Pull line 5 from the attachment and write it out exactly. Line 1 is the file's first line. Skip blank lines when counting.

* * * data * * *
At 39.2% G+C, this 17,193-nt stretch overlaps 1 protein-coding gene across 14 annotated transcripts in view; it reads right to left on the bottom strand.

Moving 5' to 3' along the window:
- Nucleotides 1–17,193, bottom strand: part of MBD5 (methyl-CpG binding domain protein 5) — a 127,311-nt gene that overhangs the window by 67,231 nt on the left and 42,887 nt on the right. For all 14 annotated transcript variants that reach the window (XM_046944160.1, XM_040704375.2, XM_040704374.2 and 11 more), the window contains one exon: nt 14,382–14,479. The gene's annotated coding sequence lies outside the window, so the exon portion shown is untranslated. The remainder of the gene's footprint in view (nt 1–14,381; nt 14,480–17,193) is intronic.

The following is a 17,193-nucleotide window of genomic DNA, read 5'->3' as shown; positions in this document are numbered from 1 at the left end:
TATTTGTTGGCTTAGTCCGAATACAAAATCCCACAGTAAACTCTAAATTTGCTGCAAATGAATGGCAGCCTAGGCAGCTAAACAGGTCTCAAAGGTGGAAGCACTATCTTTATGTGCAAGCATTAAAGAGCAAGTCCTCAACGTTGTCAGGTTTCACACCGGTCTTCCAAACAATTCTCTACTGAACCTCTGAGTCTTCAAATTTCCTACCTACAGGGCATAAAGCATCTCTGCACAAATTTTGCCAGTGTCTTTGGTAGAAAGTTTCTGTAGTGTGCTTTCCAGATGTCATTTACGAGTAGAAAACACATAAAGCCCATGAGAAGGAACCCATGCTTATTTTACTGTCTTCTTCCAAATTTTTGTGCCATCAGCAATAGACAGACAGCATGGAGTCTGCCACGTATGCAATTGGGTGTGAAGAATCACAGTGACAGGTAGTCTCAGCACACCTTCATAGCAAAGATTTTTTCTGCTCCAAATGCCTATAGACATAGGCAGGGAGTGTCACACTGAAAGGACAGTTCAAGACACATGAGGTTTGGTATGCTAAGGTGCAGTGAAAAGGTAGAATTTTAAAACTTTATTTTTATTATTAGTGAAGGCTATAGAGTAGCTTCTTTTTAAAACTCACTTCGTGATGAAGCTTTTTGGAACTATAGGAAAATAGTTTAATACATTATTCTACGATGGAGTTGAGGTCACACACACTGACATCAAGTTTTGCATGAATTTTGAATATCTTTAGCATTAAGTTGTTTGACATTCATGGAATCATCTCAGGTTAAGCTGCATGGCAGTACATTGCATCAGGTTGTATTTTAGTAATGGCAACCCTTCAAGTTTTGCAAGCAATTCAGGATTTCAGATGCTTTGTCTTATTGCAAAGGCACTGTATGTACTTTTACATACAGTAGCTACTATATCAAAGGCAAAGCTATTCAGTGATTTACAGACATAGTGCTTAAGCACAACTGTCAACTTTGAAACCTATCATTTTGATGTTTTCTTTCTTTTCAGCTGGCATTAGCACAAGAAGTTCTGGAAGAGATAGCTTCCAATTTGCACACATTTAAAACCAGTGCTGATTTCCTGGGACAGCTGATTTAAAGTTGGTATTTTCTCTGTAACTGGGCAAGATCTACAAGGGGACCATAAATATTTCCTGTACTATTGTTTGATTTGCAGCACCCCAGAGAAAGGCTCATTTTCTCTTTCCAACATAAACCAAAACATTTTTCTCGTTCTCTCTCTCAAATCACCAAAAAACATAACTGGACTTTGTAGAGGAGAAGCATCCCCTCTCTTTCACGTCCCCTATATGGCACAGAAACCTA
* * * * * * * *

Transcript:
TATTTGTTGGCTTAGTCCGAATACAAAATCCCACAGTAAACTCTAAATTTGCTGCAAATGAATGGCAGCCTAGGCAGCTAAACAGGTCTCAAAGGTGGAAGCACTATCTTTATGTGCAAGCATTAAAGAGCAAGTCCTCAACGTTGTCAGGTTTCACACCGGTCTTCCAAACAATTCTCTACTGAACCTCTGAGTCTTCAAATTTCCTACCTACAGGGCATAAAGCATCTCTGCACAAATTTTGCCAGTGTCTTTGGTAGAAAGTTTCTGTAGTGTGCTTTCCAGATGTCATTTACGAGTAGAAAACACATAAAGCCCATGAGAAGGAACCCATGCTTATTTTACTGTCTTCTTCCAAATTTTTGTGCCATCAGCAATAGACAGACAGCATGGAGTCTGCCACGTATGCAATTGGGTGTGAAGAATCACAGTGACAGGTAGTCTCAGCACACCTTCATAGCAAAGATTTTTTCTGCTCCAAATGCCTATAGACATAGGCAGGGAGTGTCACACTGAAAGGACAGTTCAAGACACATGAGGTTTGGTATGCTAAGGTGCAGTGAAAAGGTAGAATTTTAAAACTTTATTTTTATTATTAGTGAAGGCTATAGAGTAGCTTCTTTTTAAAACTCACTTCGTGATGAAGCTTTTTGGAACTATAGGAAAATAGTTTAATACATTATTCTACGATGGAGTTGAGGTCACACACACTGACATCAAGTTTTGCATGAATTTTGAATATCTTTAGCATTAAGTTGTTTGACATTCATGGAATCATCTCAGGTTAAGCTGCATGGCAGTACATTGCATCAGGTTGTATTTTAGTAATGGCAACCCTTCAAGTTTTGCAAGCAATTCAGGATTTCAGATGCTTTGTCTTATTGCAAAGGCACTGTATGTACTTTTACATACAGTAGCTACTATATCAAAGGCAAAGCTATTCAGTGATTTACAGACATAGTGCTTAAGCACAACTGTCAACTTTGAAACCTATCATTTTGATGTTTTCTTTCTTTTCAGCTGGCATTAGCACAAGAAGTTCTGGAAGAGATAGCTTCCAATTTGCACACATTTAAAACCAGTGCTGATTTCCTGGGACAGCTGATTTAAAGTTGGTATTTTCTCTGTAACTGGGCAAGATCTACAAGGGGACCATAAATATTTCCTGTACTATTGTTTGATTTGCAGCACCCCAGAGAAAGGCTCATTTTCTCTTTCCAACATAAACCAAAACATTTTTCTCGTTCTCTCTCTCAAATCACCAAAAAACATAACTGGACTTTGTAGAGGAGAAGCATCCCCTCTCTTTCACGTCCCCTATATGGCACAGAAACCTA